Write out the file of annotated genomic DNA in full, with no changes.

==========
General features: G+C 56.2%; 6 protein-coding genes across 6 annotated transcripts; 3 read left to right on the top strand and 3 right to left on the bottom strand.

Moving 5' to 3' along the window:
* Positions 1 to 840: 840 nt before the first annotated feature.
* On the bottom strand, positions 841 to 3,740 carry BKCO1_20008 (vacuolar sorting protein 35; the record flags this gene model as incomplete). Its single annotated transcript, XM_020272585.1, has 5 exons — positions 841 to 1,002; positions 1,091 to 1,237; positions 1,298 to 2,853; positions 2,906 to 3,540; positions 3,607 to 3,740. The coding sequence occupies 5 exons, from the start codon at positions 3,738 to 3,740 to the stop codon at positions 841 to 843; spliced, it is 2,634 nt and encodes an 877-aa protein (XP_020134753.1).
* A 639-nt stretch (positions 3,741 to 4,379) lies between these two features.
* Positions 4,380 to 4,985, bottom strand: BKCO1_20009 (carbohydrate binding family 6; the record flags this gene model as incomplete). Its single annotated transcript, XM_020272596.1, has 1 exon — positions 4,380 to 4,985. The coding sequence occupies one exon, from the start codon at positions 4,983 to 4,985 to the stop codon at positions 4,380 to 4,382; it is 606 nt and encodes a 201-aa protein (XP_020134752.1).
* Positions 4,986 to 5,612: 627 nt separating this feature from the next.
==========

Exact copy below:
General features: G+C 56.2%; 6 protein-coding genes across 6 annotated transcripts; 3 read left to right on the top strand and 3 right to left on the bottom strand.

Moving 5' to 3' along the window:
* Positions 1 to 840: 840 nt before the first annotated feature.
* On the bottom strand, positions 841 to 3,740 carry BKCO1_20008 (vacuolar sorting protein 35; the record flags this gene model as incomplete). Its single annotated transcript, XM_020272585.1, has 5 exons — positions 841 to 1,002; positions 1,091 to 1,237; positions 1,298 to 2,853; positions 2,906 to 3,540; positions 3,607 to 3,740. The coding sequence occupies 5 exons, from the start codon at positions 3,738 to 3,740 to the stop codon at positions 841 to 843; spliced, it is 2,634 nt and encodes an 877-aa protein (XP_020134753.1).
* A 639-nt stretch (positions 3,741 to 4,379) lies between these two features.
* Positions 4,380 to 4,985, bottom strand: BKCO1_20009 (carbohydrate binding family 6; the record flags this gene model as incomplete). Its single annotated transcript, XM_020272596.1, has 1 exon — positions 4,380 to 4,985. The coding sequence occupies one exon, from the start codon at positions 4,983 to 4,985 to the stop codon at positions 4,380 to 4,382; it is 606 nt and encodes a 201-aa protein (XP_020134752.1).
* Positions 4,986 to 5,612: 627 nt separating this feature from the next.